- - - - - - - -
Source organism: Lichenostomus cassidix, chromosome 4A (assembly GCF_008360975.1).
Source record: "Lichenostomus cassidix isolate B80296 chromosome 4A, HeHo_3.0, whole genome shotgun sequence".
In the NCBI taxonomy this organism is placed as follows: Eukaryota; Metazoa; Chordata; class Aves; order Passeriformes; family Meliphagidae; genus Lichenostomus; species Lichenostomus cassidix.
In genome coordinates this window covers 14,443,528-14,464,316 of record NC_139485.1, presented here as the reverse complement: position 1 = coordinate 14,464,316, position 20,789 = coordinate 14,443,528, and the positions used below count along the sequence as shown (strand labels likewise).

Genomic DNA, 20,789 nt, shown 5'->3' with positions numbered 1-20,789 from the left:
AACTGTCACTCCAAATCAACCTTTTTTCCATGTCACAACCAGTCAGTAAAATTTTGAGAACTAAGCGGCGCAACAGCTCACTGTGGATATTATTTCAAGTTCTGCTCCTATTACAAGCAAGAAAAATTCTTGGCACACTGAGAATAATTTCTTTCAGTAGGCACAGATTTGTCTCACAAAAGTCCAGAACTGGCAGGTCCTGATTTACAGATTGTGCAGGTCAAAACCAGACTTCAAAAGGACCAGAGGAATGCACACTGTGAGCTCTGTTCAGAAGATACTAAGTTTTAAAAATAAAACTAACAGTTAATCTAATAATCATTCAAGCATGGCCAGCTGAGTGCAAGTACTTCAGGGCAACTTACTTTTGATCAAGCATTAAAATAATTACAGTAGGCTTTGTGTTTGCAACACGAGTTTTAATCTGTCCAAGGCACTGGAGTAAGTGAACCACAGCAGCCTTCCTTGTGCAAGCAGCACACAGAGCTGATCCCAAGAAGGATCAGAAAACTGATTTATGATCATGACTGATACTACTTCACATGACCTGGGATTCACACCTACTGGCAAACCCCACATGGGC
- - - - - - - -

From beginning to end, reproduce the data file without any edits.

Source organism: Lichenostomus cassidix, chromosome 4A (assembly GCF_008360975.1).
Source record: "Lichenostomus cassidix isolate B80296 chromosome 4A, HeHo_3.0, whole genome shotgun sequence".
In the NCBI taxonomy this organism is placed as follows: Eukaryota; Metazoa; Chordata; class Aves; order Passeriformes; family Meliphagidae; genus Lichenostomus; species Lichenostomus cassidix.
In genome coordinates this window covers 14,443,528-14,464,316 of record NC_139485.1, presented here as the reverse complement: position 1 = coordinate 14,464,316, position 20,789 = coordinate 14,443,528, and the positions used below count along the sequence as shown (strand labels likewise).

Genomic DNA, 20,789 nt, shown 5'->3' with positions numbered 1-20,789 from the left:
AACTGTCACTCCAAATCAACCTTTTTTCCATGTCACAACCAGTCAGTAAAATTTTGAGAACTAAGCGGCGCAACAGCTCACTGTGGATATTATTTCAAGTTCTGCTCCTATTACAAGCAAGAAAAATTCTTGGCACACTGAGAATAATTTCTTTCAGTAGGCACAGATTTGTCTCACAAAAGTCCAGAACTGGCAGGTCCTGATTTACAGATTGTGCAGGTCAAAACCAGACTTCAAAAGGACCAGAGGAATGCACACTGTGAGCTCTGTTCAGAAGATACTAAGTTTTAAAAATAAAACTAACAGTTAATCTAATAATCATTCAAGCATGGCCAGCTGAGTGCAAGTACTTCAGGGCAACTTACTTTTGATCAAGCATTAAAATAATTACAGTAGGCTTTGTGTTTGCAACACGAGTTTTAATCTGTCCAAGGCACTGGAGTAAGTGAACCACAGCAGCCTTCCTTGTGCAAGCAGCACACAGAGCTGATCCCAAGAAGGATCAGAAAACTGATTTATGATCATGACTGATACTACTTCACATGACCTGGGATTCACACCTACTGGCAAACCCCACATGGGC